Jumeirah English Speaking School (JESS) is a high achieving primary school in Dubai with a renowned reputation. Our globally diverse register of over 700 children includes students from many nations, including the Emirates, many of whom have English as an additional language but the majority are accomplished English speakers.
As with many international schools, the student population is very transient but no matter how long a child is with us, we take our responsibility to spot barriers to learning very seriously.
Some children have additional learning or language needs that we know about on admission, but we don’t want any child to slip through the net. To gain an insider view into a child’s strengths and areas for development, and enable us to respond early to need, we have carefully selected which assessments we use.
As a starting point, we use the Cognitive Abilities Test (CAT4). This assessment measures the four main types of reasoning ability that are known to make a difference to learning and achievement: verbal, non-verbal, quantitative and spatial ability.
This helps us explore academic potential, and we use the data alongside other tests to check for a disparity between ability and achievement. Inclusion is a focus for the UAE and an important part of how we operate at JESS. If we are not seeing appropriate progress for a child’s ability, we need to either adapt the curriculum or delve further.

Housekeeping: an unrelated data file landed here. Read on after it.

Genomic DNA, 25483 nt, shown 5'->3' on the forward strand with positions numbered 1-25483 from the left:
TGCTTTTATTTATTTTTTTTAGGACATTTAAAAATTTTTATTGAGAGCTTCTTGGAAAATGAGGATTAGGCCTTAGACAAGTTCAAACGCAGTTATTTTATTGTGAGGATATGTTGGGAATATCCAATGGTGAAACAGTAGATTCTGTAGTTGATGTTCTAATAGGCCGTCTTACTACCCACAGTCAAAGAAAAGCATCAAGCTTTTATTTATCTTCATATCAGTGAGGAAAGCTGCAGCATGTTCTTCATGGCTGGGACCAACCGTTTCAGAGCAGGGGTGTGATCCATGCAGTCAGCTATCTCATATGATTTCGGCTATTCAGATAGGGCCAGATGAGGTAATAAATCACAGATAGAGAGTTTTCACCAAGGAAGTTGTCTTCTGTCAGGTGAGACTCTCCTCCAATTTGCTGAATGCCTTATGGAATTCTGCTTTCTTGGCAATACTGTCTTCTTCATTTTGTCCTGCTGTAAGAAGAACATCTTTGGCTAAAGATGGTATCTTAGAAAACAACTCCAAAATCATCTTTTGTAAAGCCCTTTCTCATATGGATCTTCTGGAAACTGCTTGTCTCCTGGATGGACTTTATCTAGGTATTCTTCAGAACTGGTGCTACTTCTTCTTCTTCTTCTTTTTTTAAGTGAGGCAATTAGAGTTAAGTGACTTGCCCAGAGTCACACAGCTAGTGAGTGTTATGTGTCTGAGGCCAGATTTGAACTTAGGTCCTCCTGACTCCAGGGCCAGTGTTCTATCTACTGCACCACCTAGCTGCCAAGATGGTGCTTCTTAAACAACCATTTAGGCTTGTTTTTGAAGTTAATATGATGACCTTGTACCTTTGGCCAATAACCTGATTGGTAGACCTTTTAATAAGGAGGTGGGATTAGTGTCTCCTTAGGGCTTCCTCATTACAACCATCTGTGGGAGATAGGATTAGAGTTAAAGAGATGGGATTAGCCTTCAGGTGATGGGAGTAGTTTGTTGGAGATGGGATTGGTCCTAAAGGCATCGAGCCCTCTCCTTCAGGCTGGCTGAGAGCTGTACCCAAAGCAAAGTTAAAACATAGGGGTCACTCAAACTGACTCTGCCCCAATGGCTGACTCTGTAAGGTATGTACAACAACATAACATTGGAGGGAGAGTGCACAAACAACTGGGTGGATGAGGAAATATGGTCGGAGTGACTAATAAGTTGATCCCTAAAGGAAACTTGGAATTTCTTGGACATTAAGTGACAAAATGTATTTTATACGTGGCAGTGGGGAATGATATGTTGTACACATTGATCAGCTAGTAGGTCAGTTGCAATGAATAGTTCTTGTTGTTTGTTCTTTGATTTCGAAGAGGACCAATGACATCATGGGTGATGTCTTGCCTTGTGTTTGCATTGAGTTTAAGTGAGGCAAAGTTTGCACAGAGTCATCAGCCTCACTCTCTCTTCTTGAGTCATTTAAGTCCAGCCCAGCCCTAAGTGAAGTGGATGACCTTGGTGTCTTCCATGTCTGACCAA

We have high expectations for all our children, so it’s important to root out any specific areas of difficulty for them. We analyse results carefully, discussing results in regular meetings to examine the progress of all our students.
If a child’s attainment isn’t aligned with CAT4 scores or there is a discrepancy of more than 20 points between the individual strands of the assessment, we apply our ‘graduated response’ strategy.
On a case-by-case basis, this calls on additional assessments to identify the potential barriers to learning – for example, assessments ofvisual and auditory-verbal memory, as well as reading and reasoning. This approach gives us a telescopic view and pinpoints specific areas of difficulty.
The school keeps parents informed at all stages. We need to work in partnership for children to be happy and successful. Any issues are discussed with parents as part of our process of evaluating the whole child and unlocking individual learning challenges.
As part of the Knowledge and Human Development Agency (KHDA) requirements, schools must test ability. Using external assessments alongside our internal ones absolutely helps with our KHDA inspection, but it’s not just a mark on the page for us. It allows us to internationally benchmark our pupils, and personalise their learning. It also enables us to create a dialogue across the school, which in turn helps us meet the children’s needs.
Our approach brings consistency across all year groups, and helps us spot trends and patterns. We can filter and identify those who aren’t reaching age related expectations as well as those who are gifted. And not only can we explore these groups in detail, we can respond to them very early on to appropriately support and challenge all our children.
By Emma Dibden, Head of Learning Support, Jumeirah English Speaking School, Dubai